Diana West

When I was kid, my family played Totopoly during long, very black, Irish winter nights unbroken by the garish glare of television (which we didn't have) and other plug-in distractions. And we played with a perhaps peculiar intensity. Or at least I did, age 8. I still remember, after a particularly rigorous training round, the sting of losing my last mount, Marmaduke Jenks, before the race on Side 2 had begun. The poor horse was deemed "unfit" by a "Veterinary Surgeon's Report" card and -- chilling words -- "SCRATCHED from the Race." That's when I felt the sting.

Actually, I bawled, striking a deep chord of sympathy in my rather softhearted parents, who went on to sponsor Marmaduke Jenks' unprecedented, indeed, miraculous recovery. The horse, to the chagrin of some people (my brother), went on to win "the Race."

I enjoyed playing my "new" Totopoly this month, although there was something missing -- no quarantine for heelbug, no incurable "coughing trouble," and nobody's horse got "SCRATCHED from the Race." This I put down to our good luck, or maybe my bad memory. Then I noticed that the separate bag of older accessories -- playing cards, metal horse-markers and the like -- included a stack of vet reports that, sure enough, delivered the odd wallop of bad news that had once felled my Marmaduke Jenks. This element of the game had been eliminated in the game's more modern incarnation.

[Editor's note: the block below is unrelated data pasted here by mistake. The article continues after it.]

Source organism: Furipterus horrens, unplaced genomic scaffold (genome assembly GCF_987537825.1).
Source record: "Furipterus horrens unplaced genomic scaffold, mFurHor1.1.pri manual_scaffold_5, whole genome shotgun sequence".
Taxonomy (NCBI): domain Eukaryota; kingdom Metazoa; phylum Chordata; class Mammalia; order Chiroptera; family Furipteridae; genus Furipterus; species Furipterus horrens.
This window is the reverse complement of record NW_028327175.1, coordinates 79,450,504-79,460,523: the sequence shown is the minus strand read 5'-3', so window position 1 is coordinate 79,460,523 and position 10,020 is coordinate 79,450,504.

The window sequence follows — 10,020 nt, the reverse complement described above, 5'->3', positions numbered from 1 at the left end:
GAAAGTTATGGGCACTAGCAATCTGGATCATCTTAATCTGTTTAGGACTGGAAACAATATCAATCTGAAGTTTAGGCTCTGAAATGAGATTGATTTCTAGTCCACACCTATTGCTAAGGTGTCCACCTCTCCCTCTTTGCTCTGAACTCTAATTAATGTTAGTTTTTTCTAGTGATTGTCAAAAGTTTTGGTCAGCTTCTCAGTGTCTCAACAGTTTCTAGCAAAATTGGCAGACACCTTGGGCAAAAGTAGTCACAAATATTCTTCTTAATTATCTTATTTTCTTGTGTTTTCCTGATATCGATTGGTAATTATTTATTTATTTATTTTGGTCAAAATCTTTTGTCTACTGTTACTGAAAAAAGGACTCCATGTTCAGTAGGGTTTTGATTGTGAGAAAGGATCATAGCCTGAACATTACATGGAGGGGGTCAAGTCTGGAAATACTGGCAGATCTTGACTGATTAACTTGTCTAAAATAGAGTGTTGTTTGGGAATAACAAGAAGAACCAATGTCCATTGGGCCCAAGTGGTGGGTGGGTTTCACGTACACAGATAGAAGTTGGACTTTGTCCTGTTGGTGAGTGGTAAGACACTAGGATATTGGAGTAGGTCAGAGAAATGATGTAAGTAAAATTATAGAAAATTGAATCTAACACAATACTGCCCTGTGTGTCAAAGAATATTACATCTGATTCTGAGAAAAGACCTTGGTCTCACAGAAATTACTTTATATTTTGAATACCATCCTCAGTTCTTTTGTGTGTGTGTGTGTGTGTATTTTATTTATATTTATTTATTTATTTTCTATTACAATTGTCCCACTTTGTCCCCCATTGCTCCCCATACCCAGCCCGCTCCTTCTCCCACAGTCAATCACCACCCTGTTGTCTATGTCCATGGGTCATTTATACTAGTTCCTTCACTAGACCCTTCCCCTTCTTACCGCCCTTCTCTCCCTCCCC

Why? The answer may offer a glimpse of where Totopoly originally fit into the Erector-Monopoly era of adult influence. If Erector sets taught us to build, and Monopoly taught us to bank, then maybe Totopoly taught a little something about the school of hard knocks -- something more familiar to the gamesters, young and old, of the 1930s than the 1970s. By then, the shield of affluence protecting perpetual childhood warded against such "blows." Soon, even winners and losers would be barred from the playground, a recreational protection that serves the current cult of "self-esteem" and other dumbed-down standards.

All of which places classic Totopoly in that earlier era -- where I like to play.


Diana West

Diana West is the author of American Betrayal: The Secret Assault on Our Nation's Character (St. Martin's Press, 2013), and The Death of the Grown-Up: How America's Arrested Development Is Bringing Down Western Civilization (St. Martin's Press, 2007).